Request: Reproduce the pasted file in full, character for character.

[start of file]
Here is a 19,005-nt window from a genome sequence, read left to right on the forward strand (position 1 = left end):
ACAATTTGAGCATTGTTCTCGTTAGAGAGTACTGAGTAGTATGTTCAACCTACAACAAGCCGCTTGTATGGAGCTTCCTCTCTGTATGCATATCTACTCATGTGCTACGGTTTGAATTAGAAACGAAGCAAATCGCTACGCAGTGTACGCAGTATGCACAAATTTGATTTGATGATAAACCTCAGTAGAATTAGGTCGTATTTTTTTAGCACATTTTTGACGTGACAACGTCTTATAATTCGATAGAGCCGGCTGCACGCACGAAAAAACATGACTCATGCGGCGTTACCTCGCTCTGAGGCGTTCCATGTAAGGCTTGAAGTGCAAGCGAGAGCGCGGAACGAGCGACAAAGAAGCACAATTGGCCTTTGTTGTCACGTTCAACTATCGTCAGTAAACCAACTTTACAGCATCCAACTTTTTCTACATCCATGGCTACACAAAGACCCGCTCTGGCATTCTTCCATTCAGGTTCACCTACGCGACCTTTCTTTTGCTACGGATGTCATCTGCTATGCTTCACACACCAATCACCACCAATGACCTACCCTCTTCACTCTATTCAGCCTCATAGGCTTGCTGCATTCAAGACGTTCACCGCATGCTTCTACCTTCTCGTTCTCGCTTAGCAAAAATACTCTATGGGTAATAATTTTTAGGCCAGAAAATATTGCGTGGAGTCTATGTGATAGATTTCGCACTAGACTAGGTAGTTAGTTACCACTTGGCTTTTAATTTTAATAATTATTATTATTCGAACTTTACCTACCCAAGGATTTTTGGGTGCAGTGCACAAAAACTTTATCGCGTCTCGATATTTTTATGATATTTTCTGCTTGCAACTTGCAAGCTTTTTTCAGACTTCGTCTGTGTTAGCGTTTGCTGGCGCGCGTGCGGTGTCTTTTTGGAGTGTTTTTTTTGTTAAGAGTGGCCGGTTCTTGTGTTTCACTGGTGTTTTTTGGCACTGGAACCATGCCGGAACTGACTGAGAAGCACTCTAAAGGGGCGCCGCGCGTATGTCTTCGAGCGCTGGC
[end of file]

Here is a 19,005-nt window from a genome sequence, read left to right on the forward strand (position 1 = left end):
ACAATTTGAGCATTGTTCTCGTTAGAGAGTACTGAGTAGTATGTTCAACCTACAACAAGCCGCTTGTATGGAGCTTCCTCTCTGTATGCATATCTACTCATGTGCTACGGTTTGAATTAGAAACGAAGCAAATCGCTACGCAGTGTACGCAGTATGCACAAATTTGATTTGATGATAAACCTCAGTAGAATTAGGTCGTATTTTTTTAGCACATTTTTGACGTGACAACGTCTTATAATTCGATAGAGCCGGCTGCACGCACGAAAAAACATGACTCATGCGGCGTTACCTCGCTCTGAGGCGTTCCATGTAAGGCTTGAAGTGCAAGCGAGAGCGCGGAACGAGCGACAAAGAAGCACAATTGGCCTTTGTTGTCACGTTCAACTATCGTCAGTAAACCAACTTTACAGCATCCAACTTTTTCTACATCCATGGCTACACAAAGACCCGCTCTGGCATTCTTCCATTCAGGTTCACCTACGCGACCTTTCTTTTGCTACGGATGTCATCTGCTATGCTTCACACACCAATCACCACCAATGACCTACCCTCTTCACTCTATTCAGCCTCATAGGCTTGCTGCATTCAAGACGTTCACCGCATGCTTCTACCTTCTCGTTCTCGCTTAGCAAAAATACTCTATGGGTAATAATTTTTAGGCCAGAAAATATTGCGTGGAGTCTATGTGATAGATTTCGCACTAGACTAGGTAGTTAGTTACCACTTGGCTTTTAATTTTAATAATTATTATTATTCGAACTTTACCTACCCAAGGATTTTTGGGTGCAGTGCACAAAAACTTTATCGCGTCTCGATATTTTTATGATATTTTCTGCTTGCAACTTGCAAGCTTTTTTCAGACTTCGTCTGTGTTAGCGTTTGCTGGCGCGCGTGCGGTGTCTTTTTGGAGTGTTTTTTTTGTTAAGAGTGGCCGGTTCTTGTGTTTCACTGGTGTTTTTTGGCACTGGAACCATGCCGGAACTGACTGAGAAGCACTCTAAAGGGGCGCCGCGCGTATGTCTTCGAGCGCTGGC